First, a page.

The studies' use of multiple definitions of transgender identities without acknowledging incompatibilities and the contradictory assessment of sexual orientation contribute to the lack of conceptual clarity and accountability.
Conceptualization of Gender Identity in the Recent Brain Studies of (Trans)Gender Identity (2016–2018)
In order to assess the recent BSGI it is necessary to account for theoretical shifts in the field. The changes were necessary because the findings didn't show a “brain sex reversal” in trans participants, but a mix of traits: “the MtF brain is not completely feminized but presents a mixture of masculine, feminine, and demasculinized traits” (Guillamón et al., 2016, p. 1627). The first hypothesis used to explain these findings is the cortical development hypothesis (CD), which adapts the O/A theory to match the findings. The second hypothesis is the self-referential thinking and body perception hypothesis (SR/BP), which operates within neurological theories of the self. Another development that affected recent studies was the release of the DSM-5, which introduced relevant changes in nomenclature from “gender identity disorder” to “gender dysphoria,” and demonstrated a deeper understanding of transgender identities.
Cortical Development Hypothesis
This hypothesis is presented in a review paper and has not been empirically tested. It proposes “a slowing (or a stop) in the cortical thinning process in females, MtFs, and FtMs compared to the thinning process in males,” which would create different cortical phenotypes: “this hypothetical process, based on differential developmental processes in specific cortical regions, would influence the development of gender identity for all: male, female, MtF, and FtM” (Guillamón et al., 2016, p. 1637).
In relation to the conceptualization of gender identity, the CD hypothesis does not provide any further elaboration on the O/A model. The shift is that gender identity is defined not through a male and female pattern that is reversed in the trans brain, but through a “thinner than male” cortical thickness pattern. While the first pattern was proposed based on a binary oppositional concept of sex and gender, this new pattern has no logical correspondence to the conceptual definition of sex/gender, which is maintained as binary and oppositional.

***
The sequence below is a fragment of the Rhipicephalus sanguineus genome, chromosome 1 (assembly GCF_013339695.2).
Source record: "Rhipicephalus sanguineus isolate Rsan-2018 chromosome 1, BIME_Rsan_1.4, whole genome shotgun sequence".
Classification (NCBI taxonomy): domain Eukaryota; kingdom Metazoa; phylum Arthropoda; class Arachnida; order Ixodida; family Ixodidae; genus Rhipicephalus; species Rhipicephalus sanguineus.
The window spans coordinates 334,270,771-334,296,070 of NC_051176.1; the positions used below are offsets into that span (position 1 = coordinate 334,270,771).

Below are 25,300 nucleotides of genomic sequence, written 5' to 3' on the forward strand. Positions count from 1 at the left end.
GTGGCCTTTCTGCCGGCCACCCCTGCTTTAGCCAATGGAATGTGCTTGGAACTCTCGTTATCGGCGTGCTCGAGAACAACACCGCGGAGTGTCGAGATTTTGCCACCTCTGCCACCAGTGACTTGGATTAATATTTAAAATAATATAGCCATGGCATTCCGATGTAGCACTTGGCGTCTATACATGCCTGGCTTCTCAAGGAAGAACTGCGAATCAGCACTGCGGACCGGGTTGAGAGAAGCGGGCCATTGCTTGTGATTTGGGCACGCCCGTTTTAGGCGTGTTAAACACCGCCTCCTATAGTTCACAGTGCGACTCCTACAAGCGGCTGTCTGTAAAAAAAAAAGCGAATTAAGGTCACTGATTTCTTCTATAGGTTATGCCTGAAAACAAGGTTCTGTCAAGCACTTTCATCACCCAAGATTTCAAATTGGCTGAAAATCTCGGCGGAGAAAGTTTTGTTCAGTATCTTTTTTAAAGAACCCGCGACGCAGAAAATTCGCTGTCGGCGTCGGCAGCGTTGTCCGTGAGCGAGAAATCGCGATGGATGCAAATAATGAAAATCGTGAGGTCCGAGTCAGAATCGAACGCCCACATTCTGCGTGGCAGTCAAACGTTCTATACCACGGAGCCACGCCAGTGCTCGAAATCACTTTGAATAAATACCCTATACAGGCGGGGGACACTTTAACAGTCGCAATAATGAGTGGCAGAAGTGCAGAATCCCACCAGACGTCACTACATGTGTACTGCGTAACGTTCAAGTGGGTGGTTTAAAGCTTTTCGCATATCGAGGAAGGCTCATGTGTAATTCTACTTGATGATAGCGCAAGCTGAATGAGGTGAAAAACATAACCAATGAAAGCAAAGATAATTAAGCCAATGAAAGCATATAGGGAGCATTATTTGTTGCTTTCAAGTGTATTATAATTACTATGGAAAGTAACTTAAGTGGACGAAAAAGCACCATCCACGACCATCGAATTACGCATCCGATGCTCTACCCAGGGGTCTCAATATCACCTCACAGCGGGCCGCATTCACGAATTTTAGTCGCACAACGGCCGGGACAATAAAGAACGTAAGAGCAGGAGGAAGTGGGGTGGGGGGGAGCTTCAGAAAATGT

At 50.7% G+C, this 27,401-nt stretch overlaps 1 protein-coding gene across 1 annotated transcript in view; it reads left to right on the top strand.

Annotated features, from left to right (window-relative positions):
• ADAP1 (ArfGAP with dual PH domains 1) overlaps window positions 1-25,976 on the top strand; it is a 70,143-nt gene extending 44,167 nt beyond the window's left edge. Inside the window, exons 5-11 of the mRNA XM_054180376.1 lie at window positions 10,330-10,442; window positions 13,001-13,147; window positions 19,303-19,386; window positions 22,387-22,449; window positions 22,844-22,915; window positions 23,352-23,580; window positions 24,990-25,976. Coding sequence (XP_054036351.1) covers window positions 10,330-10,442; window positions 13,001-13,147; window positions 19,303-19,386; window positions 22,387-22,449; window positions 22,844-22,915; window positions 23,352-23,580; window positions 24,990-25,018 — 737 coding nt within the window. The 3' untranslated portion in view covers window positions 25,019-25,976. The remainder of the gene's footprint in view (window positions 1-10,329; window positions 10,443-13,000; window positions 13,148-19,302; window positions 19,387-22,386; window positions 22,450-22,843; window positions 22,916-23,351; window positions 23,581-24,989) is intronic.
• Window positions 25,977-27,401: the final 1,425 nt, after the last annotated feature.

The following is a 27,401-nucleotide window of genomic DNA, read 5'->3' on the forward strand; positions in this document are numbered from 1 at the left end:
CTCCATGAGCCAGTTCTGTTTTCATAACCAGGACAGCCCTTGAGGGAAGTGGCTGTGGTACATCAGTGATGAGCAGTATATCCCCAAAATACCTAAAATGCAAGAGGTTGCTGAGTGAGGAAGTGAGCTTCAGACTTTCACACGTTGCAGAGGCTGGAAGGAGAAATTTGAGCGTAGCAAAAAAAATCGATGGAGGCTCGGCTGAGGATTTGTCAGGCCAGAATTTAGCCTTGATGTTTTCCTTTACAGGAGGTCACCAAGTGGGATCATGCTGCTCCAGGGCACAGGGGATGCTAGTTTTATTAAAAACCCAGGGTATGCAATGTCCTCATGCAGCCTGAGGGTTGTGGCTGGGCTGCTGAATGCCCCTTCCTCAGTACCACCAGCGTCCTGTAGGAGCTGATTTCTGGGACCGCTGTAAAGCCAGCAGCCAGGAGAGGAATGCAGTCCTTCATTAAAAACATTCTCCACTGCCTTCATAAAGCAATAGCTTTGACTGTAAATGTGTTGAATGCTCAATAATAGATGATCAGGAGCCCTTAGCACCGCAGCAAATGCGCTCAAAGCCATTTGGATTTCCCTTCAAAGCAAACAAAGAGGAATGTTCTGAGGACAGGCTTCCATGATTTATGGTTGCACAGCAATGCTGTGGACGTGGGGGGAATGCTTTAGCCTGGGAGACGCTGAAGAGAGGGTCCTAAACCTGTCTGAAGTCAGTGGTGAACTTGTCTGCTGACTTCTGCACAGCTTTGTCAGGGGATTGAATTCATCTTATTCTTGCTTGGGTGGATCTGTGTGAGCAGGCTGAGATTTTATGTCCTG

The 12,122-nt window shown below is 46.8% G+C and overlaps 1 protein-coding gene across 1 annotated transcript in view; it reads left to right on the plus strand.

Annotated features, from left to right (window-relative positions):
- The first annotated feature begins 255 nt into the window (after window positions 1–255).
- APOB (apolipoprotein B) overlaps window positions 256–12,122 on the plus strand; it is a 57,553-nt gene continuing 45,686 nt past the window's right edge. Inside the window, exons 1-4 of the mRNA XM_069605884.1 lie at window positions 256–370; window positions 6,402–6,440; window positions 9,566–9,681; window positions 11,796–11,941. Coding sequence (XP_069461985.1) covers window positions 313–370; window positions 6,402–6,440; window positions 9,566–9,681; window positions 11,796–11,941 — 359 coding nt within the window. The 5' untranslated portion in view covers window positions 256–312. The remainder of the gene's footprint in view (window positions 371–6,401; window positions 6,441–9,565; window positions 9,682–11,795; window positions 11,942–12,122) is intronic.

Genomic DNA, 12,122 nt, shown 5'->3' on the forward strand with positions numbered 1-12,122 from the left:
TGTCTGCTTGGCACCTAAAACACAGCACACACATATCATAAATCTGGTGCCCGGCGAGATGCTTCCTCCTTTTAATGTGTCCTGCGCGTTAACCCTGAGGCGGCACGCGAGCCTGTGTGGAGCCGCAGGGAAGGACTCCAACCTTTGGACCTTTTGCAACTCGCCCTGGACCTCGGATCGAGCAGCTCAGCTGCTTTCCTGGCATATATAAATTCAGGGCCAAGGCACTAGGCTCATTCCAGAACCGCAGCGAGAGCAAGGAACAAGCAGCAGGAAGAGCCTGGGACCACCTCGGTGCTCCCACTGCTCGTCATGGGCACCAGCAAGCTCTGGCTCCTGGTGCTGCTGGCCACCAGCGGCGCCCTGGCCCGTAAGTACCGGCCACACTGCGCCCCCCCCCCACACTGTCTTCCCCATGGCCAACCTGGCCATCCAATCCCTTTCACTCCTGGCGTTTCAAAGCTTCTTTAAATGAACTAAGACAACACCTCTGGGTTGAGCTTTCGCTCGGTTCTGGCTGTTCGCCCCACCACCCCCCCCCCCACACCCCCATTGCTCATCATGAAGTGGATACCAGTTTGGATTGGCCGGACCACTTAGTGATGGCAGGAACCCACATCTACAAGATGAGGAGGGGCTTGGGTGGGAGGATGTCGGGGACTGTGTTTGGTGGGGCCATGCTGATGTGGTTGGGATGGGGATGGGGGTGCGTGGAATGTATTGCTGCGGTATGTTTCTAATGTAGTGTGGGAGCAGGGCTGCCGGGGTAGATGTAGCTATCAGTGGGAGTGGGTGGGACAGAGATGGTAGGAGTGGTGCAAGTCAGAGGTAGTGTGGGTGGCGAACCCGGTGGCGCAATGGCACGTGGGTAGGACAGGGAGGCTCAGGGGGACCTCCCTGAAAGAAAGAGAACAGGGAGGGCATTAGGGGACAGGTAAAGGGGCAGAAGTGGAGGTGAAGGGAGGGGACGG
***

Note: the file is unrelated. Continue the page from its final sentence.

The CD hypothesis does not integrate the changes in conceptualization of the DSM-5, despite citing it as a reference. Instead, the CD hypothesis makes extensive use of Blanchard's typology of transsexuality and “feminine essence theory” (Blanchard, 2005, 2008), disregarding it's sexist and homophobic logic and its incompatibility with the understanding of gender incongruence of the DSM-5.
Self-Referential Thinking and Body Perception Hypothesis
This alternative hypothesis seeks to describe the networks involved in accomplishing tasks such as recognizing one's own body as one's own. It includes a definition of gender identity that considers a series of factors: “gender identity denotes a complex interrelationship among an individual's genital sex, one's internal sense of self, and one's outward presentations and behaviors (gender expression)” (Manzouri and Savic, 2018, p. 1). However, there is no acknowledgment that the internal sense of self and one's outward presentations and behaviors are related to sex/gender, due to the fact that neurological theories of the self don't have a concept of gender (see Northoff et al., 2006, p. 454). Gender dysphoria is thus redefined as “body dysphoria and body-related avoidance” (Feusner et al., 2017, p. 965), erasing gender as a dimension.
The conceptualization of gender dysphoria away from sex/gender models introduces a shift in the question of causation. The authors move away from a “neurobiological determinant” to a “neurobiological substrate,” taking into account plasticity and development in what can be understood as a shift toward a biosocial reconceptualization (see Manzouri et al., 2017, p. 1008). Some studies introduce a developmental understanding of gender dysphoria, focusing on aging and brain maturation and activational effects of hormones in puberty, and disregarding the effects of differing social experiences (see Nota et al., 2017).
In the SR/BP hypothesis sexual orientation figures as a separate phenomenon, leading to the interpretation that “the neuroanatomical signature of transgenderism is related to brain areas processing the perception of self and body ownership, whereas homosexuality seems to be associated with less cerebral sexual differentiation” (Burke et al., 2017, p. 1). The conceptual entanglement of gender identity and sexual orientation is not considered.
Summary of Findings of the Conceptualization of Gender Identity in Published Brain Studies of (Trans)Gender Identity
Overall, the definitions and use of the terms “gender identity,” “sex,” and “gender” fail to meet sufficient levels of accuracy and differentiation. In addition to the studies' general lack of clarity, I see three severe conceptual problems.
The first conceptual problem lies in their disregard of the theoretical and methodological implications of the postulated temporal separation of 3G-sex and gender identity. This problem can be understood as a form of internal conceptual inconsistency. In relation to the conditions defined in the operationalization of epistemic injustice, this conceptual inconsistency represents a problem within the rules of the experimental method.